Amalienborg is the winter residence of the Danish royal family. Well, actually the royal palace is not one, but four different palaces flanking a square. The four palaces where built by four noble families in the middle of the 18th century on direct orders by the king Frederik V.
The King needed a new royal palace but he didn't want to pay so the four families were given tax immunity for 40 years as token for their services to the crown. In 1794 the royal family moved into the four palaces around the square which is considered to be one of the great masterpieces of Rococo architecture in Europe, and definitively the best one in Denmark. The statue in the middle of the square was sculptured by the French artist Saly.
Every day at noon, you can watch the change of guards in the court yard. When HM the Queen is in residence, the ceremony is called The King's Watch (Kongevagt) and the guards are accomopanied by the Royal Guards music band. The route, that starts at 11:31 at the barracks, goes: Rosenborggade, Købmagergade, Østergade, Kongens Nytorv, Bredgade, Sct. Annæ Plads, Amaliegade, and Amalienborg.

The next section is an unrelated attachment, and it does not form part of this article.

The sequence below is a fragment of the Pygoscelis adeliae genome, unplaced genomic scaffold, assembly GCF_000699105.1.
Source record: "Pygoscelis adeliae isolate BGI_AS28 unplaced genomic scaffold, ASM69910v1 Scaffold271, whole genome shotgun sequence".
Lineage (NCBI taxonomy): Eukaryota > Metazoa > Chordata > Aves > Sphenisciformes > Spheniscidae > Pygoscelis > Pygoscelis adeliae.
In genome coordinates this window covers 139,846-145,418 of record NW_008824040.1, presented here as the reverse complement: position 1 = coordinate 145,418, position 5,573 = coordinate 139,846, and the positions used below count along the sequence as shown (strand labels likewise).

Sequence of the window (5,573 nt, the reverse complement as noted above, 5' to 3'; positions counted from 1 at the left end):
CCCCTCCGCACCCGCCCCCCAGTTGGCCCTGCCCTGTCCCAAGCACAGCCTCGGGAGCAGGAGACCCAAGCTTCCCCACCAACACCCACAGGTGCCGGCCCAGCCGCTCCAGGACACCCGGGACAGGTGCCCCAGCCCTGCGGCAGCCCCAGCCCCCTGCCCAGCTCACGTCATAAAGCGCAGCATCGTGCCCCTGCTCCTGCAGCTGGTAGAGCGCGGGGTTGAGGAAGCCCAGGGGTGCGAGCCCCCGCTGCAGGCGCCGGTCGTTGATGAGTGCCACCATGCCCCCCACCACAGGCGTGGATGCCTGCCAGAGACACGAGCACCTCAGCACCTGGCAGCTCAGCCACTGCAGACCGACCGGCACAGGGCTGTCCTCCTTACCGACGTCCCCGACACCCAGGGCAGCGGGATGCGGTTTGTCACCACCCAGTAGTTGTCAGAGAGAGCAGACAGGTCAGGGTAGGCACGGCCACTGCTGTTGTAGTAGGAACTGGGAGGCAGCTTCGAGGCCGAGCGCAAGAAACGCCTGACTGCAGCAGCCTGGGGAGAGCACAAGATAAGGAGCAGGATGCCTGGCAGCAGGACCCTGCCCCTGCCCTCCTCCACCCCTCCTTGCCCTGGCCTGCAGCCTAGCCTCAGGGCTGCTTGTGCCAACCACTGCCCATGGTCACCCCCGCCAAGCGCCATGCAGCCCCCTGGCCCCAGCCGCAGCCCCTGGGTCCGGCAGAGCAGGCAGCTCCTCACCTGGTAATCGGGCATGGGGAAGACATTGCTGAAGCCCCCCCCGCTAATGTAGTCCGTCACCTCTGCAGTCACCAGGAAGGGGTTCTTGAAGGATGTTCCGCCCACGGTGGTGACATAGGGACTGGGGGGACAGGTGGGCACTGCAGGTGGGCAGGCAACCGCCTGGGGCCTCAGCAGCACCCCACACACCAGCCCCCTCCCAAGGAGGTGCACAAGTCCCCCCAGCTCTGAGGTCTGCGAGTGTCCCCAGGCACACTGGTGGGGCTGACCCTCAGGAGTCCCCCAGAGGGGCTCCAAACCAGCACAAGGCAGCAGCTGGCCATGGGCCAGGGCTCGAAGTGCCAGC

If one of the Royal Princes is residing at the palace in the capacity of regents, the parade is called The Lieutenant Watch, and drums and flutes will be heard.
In other cases (when the palace is not inhabited or the princes are at home but not in the capacity of regent) the Guards march through Copenhagen without music accompaniment, and the route is shorter. This watch is called The Manor Watch.
- Tivoli Gardens
- Copenhagen Zoo
- The Little Mermaid
- The Blue Planet
- The National Museum
- The Tycho Brahe Planetarium
- The Hirschsprung Collection
- The New Carlsberg Glyptotek
- The Round Tower